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New Blood Scanning App That Can Detect Disease

There's An App For Everything, But Has It Gone Too Far?

It seems like there is a technological answer to every single problem these days and the phrase, 'I have an app for that' is getting more common, however the latest app news leads us to a begging question: Have we gone too far?

Yes apps and technology can do wonderous things now and can work out to be an improvement on our modern lives most of the time but there is also a line and, surely, a limit to what we- the general public- can do with our smartphones.

The new app is called Athelas and the brains behind the ambitious app say that it can detect diseases such as Malaria and even some cancers in seconds. 

The user takes a picture of their blood using a small lens attachment (the add-on for this is included in the app). The picture is then sent to the app's servers and results are then sent back to them. 

Mr Tandon, leader of the team behind the ambitious app, defends the app by saying "in rural areas, the tech really will shine, providing previously unavailable diagnostic skills through the power of artificial intelligence and computer vision." 

So it seems straight-forward and simple...almost too good to be true perhaps? Well experts certainly aren't over enamoured (or entirely convinced for that matter) with the reality of the app workings. Remember this is asking a smartphone to detect something as crucial and life-changing as cancer here.

Dr Amar Safdar, director of transplant medical disease at New York University's Langstone Medical Center, said "This app will create more confusion that alleviate anxiety." This is in light of the fact that the app will be asked to deliver potentially life changing results, results that people will take seriously. Can we really ask something this big of something so unreliable? What if someone gets a positive result when they are clear of disease? Or even worse the opposite and they are left panicking over some some app result! It all sounds like a recipe for potential mass panic.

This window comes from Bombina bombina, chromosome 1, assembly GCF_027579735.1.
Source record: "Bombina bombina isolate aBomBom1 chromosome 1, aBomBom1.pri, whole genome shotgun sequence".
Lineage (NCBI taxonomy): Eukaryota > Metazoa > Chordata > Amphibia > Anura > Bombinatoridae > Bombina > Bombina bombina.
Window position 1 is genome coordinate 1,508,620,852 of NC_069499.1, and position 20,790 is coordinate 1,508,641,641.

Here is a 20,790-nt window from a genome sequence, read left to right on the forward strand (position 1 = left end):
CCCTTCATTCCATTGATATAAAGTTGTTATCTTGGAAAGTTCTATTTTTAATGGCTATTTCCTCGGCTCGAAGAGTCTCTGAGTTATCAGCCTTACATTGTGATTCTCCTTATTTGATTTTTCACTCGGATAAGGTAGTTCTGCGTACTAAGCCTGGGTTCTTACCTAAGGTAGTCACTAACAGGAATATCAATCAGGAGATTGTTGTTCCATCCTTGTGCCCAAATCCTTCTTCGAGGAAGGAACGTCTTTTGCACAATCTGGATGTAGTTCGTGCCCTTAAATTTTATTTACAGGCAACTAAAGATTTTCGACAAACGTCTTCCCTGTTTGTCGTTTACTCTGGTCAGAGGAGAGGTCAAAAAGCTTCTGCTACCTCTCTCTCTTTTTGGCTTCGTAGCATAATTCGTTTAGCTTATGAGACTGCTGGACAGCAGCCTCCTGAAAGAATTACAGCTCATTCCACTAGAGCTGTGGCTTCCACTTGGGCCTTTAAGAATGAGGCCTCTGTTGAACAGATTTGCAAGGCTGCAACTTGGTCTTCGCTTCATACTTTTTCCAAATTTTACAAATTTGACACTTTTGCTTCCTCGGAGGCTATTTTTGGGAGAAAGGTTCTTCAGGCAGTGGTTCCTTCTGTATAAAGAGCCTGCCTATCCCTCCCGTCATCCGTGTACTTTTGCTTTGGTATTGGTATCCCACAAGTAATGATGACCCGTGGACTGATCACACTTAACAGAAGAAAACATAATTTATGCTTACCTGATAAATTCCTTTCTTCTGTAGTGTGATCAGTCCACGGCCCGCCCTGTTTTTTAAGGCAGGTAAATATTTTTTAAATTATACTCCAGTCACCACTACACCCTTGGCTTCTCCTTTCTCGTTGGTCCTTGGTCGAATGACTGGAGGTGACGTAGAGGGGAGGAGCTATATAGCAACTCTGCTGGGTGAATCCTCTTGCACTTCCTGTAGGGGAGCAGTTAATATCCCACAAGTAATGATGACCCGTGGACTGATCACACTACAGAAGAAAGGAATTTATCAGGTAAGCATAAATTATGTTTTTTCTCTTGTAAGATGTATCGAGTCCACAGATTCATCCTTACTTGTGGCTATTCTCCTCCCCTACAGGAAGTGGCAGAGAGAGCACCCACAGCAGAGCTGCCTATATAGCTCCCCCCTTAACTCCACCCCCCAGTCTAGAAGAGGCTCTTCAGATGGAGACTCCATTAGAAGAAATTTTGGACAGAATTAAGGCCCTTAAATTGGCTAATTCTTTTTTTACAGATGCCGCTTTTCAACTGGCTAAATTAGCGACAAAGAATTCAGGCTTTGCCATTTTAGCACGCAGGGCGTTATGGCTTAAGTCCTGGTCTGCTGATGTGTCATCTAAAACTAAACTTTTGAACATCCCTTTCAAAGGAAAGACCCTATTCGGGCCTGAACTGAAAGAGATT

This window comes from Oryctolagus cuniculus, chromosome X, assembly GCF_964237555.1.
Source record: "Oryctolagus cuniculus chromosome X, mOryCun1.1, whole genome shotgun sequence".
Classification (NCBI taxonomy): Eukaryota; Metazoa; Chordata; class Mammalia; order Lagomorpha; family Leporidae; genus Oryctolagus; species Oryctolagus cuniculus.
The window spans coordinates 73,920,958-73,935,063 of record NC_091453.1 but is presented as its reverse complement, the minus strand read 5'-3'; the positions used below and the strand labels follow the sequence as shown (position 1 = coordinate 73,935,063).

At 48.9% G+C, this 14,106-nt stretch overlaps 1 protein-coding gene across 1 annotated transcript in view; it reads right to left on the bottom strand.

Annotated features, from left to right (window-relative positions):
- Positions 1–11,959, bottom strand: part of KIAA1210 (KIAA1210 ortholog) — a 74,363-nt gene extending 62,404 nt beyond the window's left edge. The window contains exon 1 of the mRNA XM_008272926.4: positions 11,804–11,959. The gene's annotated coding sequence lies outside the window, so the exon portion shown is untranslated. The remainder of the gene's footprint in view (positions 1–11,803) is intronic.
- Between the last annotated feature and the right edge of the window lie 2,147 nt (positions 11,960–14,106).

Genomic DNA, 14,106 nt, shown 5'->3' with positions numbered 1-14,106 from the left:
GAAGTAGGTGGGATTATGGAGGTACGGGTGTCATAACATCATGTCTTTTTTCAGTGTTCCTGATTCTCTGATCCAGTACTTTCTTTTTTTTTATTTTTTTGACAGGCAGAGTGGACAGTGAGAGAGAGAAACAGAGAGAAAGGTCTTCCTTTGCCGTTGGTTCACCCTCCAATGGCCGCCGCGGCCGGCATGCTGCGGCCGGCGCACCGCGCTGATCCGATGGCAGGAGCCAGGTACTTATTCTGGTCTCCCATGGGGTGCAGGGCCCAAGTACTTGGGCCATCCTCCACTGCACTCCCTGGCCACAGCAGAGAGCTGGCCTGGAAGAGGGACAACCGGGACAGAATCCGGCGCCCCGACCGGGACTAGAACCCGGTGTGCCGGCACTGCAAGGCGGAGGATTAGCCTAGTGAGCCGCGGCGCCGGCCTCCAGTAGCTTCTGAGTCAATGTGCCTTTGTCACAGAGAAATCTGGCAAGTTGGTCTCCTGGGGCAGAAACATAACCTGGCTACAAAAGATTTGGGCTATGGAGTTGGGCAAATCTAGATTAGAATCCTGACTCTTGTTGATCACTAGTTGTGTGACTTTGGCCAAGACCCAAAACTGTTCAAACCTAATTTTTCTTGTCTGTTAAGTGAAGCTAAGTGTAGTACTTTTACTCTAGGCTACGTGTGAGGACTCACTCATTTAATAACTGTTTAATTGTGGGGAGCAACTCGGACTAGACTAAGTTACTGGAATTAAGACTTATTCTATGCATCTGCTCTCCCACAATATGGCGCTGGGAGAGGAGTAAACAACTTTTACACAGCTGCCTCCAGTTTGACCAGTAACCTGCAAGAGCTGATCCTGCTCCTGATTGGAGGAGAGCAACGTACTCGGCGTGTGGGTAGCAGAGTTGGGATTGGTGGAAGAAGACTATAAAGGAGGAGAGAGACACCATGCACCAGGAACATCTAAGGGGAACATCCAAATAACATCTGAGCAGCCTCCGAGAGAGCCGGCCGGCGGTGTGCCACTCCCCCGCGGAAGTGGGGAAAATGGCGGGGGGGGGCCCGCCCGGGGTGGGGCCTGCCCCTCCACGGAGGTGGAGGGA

And we don't need another one of those, surely!

Apart from the moral implications, there are some obvious scientific ones too. For instance, as Dr Safdar also pointed out, some viruses require more in depth examinations such as electron microscopic examinations to be able to be detected. Take the Ebola outbreak as an example, Dr Safdar said that people who are in the earlier stages of the disease may not have enough of the virus in their blood to be diagnosed. Ebola is already causing the globe to prick their ears up for the threat of it spreading to this country as it has tragically already killed 800 people in West Africa since its outbreak.

Although experts do acknowledge the potential and the motive behind attempting to develop this type of app, they are more concerned for the potential for it to incorrectly diagnose users with something they may not have.

So while the idea and the novelty of this idea may sound appealing, it's probably best to leave some things to the experts.


Hi my name is Julie! Fresh out of university studying journalism, I love to have a good laugh and I believe in always keeping an open mind. In my spare time, if you don't catch me between two pages of a book, you'll most likely find me in front of the computer or the TV! I also like to make cakes if I have the time (and the ingredients!)... or as my friends like to call them, Bundy Buns. Make sure you follow me @JulieAtSMF.

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New Blood Scanning App That Can Detect Disease Reviewed by Anonymous on Saturday, August 09, 2014 Rating: 5
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